Jim Gaffigan: The Psychology of Why We Laugh at Self-Deprecating Humor
Jim Gaffigan is a self-effacing master. He explains why publicly revealing your shortcomings has become so appealing.
Male privilege is a pretty simple concept. It’s based around one simple fact: historically speaking, white men have a had an easier time just being. Louis C.K. explained it best: "I could get in a time machine, and go to any time, and it would be awesome when I get there. That is exclusively a white privilege."
So of course things are easier for a white guy, but it can still be hard. Comedian, actor and author Jim Gaffigan didn’t grow up rich, or well-connected, or #blessed. No. He grew up pale. And he laments that paleness frequently in his comedy sets and in conversation. His comedy thrives on a certain brand of self-deprecating humor that he finds not only therapeutic but appealing. Why do people enjoy it so much? Gaffigan believes self-awareness is key in communicating with people; whether it’s one-on-one or to a crowd, showing that you see things the way others do – by calling yourself out for being underdressed, late, rude, or a ghostly shade of white – is an important identification point in the social and comedic arena. People are constantly grappling for humility and are strangely impressed by honesty; self-deprecation is a fast and reliable route there.
Perhaps self-effacement is so successful because it works in a similar way to shock value. People don’t expect you to voice their opinion of you out loud – that’s exactly what they were thinking! – and that elicits surprise, and laughter. Truth can be more surprising and a lot funnier than a one-two punchline.
Self-deprecation has always existed in comedy, but never more than now. Just as the boundary of what’s offensive is constantly expanding, so is the boundary of self-effacement. Comedians are increasingly harnessing one of comedy’s greatest and oldest strengths, observational humor, and channeling it inwards. As time progresses we break more taboos, and take ourselves further and further down off the pedestal of perfection. We are learning to embrace that messiness is what makes us human. So let’s at least have a laugh about it.
And on that note, check out Jim Gaffigan’s book, aptly titled Dad is Fat.Tune in to the The Jim Gaffigan Show.
Jim Gaffigan: The appeal of the self-effacing comedy is – I don’t think that it is the defacing of oneself. I think it is the appeal of humility which I think we’ really kind of grappling for. But I think it’s all in doses. I think that similar to pop songs and music being more popular of a certain flavor at a certain time. Supposedly there’s a study that during horrible economic periods songs that are most hopeful are more popular and then during economic booms the more dark nirvana type music is more popular. I don’t know if that’s true. I read that a million years back. But I think, so I think identification in this human experience is a very appealing thing and I think that surprise moment which is very similar to laughter. It’s this moment of acknowledgement and a moment of being out of control and maybe a glimpse into ourselves is really important. And an insight into ourselves.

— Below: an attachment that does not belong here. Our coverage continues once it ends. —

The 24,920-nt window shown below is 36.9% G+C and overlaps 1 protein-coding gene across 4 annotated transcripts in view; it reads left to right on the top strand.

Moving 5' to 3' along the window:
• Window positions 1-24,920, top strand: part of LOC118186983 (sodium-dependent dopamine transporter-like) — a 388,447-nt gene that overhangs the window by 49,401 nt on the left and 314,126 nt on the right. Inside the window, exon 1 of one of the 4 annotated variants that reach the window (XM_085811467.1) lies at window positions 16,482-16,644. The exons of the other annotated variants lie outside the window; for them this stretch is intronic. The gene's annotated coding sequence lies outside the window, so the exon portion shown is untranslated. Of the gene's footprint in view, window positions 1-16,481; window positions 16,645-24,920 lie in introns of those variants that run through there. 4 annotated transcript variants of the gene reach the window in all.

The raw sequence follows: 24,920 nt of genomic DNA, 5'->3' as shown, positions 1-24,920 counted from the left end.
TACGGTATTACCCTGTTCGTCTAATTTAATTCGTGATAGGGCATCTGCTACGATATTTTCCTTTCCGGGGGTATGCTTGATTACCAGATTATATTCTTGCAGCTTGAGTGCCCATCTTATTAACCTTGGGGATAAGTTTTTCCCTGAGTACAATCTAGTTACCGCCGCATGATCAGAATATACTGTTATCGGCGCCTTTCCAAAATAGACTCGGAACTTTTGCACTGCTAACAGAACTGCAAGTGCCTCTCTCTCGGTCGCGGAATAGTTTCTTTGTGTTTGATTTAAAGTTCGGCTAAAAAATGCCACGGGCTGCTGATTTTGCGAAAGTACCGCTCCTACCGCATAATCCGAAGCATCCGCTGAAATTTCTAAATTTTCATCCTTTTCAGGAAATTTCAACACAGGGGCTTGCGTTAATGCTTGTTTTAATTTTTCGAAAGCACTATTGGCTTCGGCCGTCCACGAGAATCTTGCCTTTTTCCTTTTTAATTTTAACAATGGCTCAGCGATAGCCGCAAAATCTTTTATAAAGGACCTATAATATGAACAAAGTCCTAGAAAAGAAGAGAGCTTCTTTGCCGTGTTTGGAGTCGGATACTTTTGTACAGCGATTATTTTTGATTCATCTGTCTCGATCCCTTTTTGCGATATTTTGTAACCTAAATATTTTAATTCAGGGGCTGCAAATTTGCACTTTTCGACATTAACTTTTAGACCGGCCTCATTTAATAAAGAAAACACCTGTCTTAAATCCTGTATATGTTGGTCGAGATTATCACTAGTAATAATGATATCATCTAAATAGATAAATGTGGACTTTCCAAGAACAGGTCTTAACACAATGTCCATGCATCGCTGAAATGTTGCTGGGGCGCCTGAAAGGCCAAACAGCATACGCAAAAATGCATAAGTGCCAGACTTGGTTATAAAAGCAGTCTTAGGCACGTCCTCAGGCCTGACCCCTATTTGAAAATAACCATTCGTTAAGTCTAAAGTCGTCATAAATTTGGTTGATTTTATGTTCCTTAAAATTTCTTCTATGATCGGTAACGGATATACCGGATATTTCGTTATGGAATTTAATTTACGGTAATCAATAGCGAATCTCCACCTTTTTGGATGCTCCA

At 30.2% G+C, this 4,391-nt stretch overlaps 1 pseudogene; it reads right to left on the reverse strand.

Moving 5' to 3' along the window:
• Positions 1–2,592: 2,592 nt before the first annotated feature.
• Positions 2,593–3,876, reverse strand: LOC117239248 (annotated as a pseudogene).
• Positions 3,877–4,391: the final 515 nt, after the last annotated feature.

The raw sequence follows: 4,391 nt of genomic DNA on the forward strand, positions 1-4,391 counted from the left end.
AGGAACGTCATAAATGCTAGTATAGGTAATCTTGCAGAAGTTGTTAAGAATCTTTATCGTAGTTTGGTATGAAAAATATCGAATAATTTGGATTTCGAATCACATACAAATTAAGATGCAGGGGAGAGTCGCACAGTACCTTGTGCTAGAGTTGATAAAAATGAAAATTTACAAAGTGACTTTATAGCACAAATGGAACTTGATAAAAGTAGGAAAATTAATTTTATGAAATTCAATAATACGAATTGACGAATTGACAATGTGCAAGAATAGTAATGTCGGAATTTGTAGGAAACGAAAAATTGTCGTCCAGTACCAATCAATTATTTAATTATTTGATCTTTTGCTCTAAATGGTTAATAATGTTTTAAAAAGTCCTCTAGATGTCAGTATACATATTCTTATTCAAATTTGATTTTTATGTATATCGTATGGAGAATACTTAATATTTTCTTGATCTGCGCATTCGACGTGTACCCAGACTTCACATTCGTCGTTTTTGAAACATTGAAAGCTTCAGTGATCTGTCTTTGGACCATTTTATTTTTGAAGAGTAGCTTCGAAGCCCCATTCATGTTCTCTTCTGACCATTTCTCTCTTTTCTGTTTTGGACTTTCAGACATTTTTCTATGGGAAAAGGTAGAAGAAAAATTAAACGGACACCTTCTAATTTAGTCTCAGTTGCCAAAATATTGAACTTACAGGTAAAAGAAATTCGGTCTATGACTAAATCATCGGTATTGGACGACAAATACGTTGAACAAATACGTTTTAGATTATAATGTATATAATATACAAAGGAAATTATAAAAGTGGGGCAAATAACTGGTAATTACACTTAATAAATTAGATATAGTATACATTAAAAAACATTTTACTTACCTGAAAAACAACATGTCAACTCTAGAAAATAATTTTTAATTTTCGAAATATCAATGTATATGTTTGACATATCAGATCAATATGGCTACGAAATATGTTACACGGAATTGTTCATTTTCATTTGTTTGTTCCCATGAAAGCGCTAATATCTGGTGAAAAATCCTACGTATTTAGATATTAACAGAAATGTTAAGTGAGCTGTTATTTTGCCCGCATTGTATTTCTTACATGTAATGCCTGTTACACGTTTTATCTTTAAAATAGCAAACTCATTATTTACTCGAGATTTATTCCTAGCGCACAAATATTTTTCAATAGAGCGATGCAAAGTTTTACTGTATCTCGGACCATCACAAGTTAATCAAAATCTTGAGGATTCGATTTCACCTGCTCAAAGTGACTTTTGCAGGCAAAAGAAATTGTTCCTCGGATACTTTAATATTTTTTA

I realized that there is a certain victimization complex that I have that I probably had all my life. And again compared to African Americans or women or people in the LGBT community it’s nothing. But like being the whitest white guy was a burden. And in a way maybe we’re all – we all have a victimization complex. And we kind of illustrate that in hopefully a very humorous way through these episodes. And it’s interesting to write and create something and then edit it and see it in its entirety that what is your sensibility, what is your point of view because I have always known that my comedy was self-effacing and observational. But I didn’t realize some of the psychology behind it. And even when you write jokes, when I write jokes I’ll get to, you know, there’s different lines that humor and sarcasm is like liberty. It’s ever expanding and moving. But the line of self-effacing just as the line of irreverence is always moving. So someone just getting on stage and saying I’m ugly is not funny. But it could be funny, you know, self-awareness is a pretty compelling attribute among other human beings and I think that that self-awareness is something that it’s very similar to observational humor. It’s an insight to humanity. So me going on stage and saying I know I’m a pale guy who’s out of shape I think puts people at ease because there are so many of us including myself that do not have this self-awareness, that fix. Because we all think that we’re in a movie about our lives, right.